This seems weird to me. I can't help but think that, in universes where the impossible is possible, where teenagers can have superpowers or magic at their command, then their sexualities should be at their command, too--that teenage girls should decide when to keep it or when to lose it as part of a mutual, respectful dialogue and not have the decision made for them by their supernatural (and usually supercondescending) boyfriends.
Luckily, not every YA genre novel I've come across has been full of anxious handwringing about sex. I've been happy to stumble across a small handful of books that were actually really strong sex-positive reads. And so I thought I'd share three with you--one classic, one contemporary, and one upcoming book.
- In the Hand of the Goddess by Tamora Pierce. This is pretty much a YA feminist classic--the sequel to Alanna: The First Story, where we were introduced to a plucky young cross-dressing girl knight. In this 1984 follow-up, Alanna grows up big time. She starts seeing (and sleeping with) a handsome prince, and though their relationship isn't perfect, they have great chemistry and seem to genuinely like and respect one another. And Tamora Pierce doesn't pretend like sex doesn't have repercussions. Instead, she has Alanna use magic birth control to make sure she doesn't get pregnant (because she has baddies to fight!).
- Shiver by Maggie Stiefvater. Shiver is paranormal romance that shares some features with Twilight--gorgeous, supernatural boy; human girl; rich setting. But in a major diversion from the Twilight formula, our semi-supernatural couple don't wait four books to Do It. Instead, Grace and Sam give in to their carnal desires in the first book. Grace is the initiator, but there's no doubt that their pairing is loving, mutual, and respectful. Stiefvater is careful to make it clear they use protection (condoms), and during the act, and after, they check in with each other to make sure that they're both happy and comfortable with the progression of their relationship.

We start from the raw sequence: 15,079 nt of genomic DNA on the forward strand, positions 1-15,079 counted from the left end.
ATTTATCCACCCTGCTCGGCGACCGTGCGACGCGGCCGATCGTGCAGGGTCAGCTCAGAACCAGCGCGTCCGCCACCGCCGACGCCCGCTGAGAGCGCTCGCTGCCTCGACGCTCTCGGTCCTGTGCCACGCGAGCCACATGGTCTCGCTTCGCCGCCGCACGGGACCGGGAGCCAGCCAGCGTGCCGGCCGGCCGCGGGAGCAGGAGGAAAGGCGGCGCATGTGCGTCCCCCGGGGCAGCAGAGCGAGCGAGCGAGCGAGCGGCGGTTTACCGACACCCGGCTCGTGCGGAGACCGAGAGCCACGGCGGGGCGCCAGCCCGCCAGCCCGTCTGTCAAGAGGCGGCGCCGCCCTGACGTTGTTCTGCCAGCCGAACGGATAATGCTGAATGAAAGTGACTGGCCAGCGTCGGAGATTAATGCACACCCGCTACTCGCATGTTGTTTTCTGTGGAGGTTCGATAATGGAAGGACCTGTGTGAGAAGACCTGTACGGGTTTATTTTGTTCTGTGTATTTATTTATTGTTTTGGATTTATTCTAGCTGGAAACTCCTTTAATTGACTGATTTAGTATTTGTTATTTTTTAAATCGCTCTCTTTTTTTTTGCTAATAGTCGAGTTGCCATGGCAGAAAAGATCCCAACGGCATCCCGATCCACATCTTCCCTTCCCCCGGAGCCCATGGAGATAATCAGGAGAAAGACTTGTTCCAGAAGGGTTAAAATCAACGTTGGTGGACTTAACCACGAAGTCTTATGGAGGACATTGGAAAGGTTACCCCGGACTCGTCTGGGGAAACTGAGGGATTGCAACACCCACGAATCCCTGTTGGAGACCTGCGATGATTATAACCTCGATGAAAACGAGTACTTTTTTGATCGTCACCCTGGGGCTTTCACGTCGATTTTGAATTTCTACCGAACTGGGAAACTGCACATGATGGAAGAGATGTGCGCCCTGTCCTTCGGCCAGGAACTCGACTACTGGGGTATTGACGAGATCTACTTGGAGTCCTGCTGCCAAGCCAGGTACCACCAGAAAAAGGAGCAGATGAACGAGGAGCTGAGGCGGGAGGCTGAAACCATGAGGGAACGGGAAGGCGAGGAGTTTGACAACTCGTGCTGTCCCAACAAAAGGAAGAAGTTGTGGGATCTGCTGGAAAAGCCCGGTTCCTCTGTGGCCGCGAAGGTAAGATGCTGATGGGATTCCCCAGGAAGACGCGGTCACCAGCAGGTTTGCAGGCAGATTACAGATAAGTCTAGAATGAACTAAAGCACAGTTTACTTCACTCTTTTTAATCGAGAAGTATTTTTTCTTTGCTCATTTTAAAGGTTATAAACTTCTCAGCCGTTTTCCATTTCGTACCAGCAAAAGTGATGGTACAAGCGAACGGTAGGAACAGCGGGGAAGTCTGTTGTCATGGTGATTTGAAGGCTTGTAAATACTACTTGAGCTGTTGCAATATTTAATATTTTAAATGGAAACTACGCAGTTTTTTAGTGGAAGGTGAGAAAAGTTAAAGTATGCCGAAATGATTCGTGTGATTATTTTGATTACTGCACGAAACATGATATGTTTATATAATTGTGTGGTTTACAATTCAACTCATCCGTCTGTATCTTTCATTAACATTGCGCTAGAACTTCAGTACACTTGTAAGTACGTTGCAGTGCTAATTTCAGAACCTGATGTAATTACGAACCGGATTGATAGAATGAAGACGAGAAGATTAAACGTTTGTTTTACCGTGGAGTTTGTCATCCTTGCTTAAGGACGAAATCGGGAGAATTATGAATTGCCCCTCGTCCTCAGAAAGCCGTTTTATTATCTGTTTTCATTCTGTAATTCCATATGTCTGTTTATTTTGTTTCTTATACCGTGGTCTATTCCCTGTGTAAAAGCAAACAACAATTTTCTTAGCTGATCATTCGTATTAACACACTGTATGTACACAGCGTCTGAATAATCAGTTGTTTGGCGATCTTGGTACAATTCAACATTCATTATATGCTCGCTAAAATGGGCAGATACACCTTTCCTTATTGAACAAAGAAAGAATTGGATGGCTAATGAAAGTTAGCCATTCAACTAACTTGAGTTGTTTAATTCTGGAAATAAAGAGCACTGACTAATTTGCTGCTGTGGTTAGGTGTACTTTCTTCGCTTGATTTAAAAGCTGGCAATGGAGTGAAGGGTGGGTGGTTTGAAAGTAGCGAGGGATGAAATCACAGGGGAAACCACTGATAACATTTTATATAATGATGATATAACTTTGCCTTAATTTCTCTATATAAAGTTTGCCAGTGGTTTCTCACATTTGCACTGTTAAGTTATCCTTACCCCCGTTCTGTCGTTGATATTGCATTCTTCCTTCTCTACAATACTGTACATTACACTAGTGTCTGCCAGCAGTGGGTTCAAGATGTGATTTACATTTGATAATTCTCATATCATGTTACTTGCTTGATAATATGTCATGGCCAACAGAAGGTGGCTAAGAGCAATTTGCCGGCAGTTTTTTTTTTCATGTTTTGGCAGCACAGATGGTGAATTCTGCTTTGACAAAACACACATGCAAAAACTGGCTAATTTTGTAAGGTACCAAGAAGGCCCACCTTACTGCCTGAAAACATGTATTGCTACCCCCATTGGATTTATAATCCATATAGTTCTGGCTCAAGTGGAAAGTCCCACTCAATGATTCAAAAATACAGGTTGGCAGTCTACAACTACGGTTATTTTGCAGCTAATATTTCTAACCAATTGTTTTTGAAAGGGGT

- Bumped by Megan McCafferty. In this April release, a comedic satire from the author of Sloppy Firsts, McCafferty presents a dystopian future where adult women are infertile and teen girls are prized for their babymaking abilities. This could have been a morality tale--meant to show the dangers and evils of sex, how sex will get you pregnant and reduce your value to nothing more than your uterus. Instead, McCafferty is refreshingly pro-lovemaking. She presents us with many different kinds of sex, and we're never made to feel like the choices our twin protags Melody and Harmony make--whether they abstain or oblige--are the wrong ones. There's also an absolutely hilarious scene featuring a long-expired condom. I don't want to spoil it for you, but it's awesome.
So if you're looking for books that talk honestly and frankly to teenagers about sex, I'd enthusiastically suggest the above. This list is in no ways comprehensive, of course, and I'd love to hear your suggestions for sex-positive genre YA in the comments.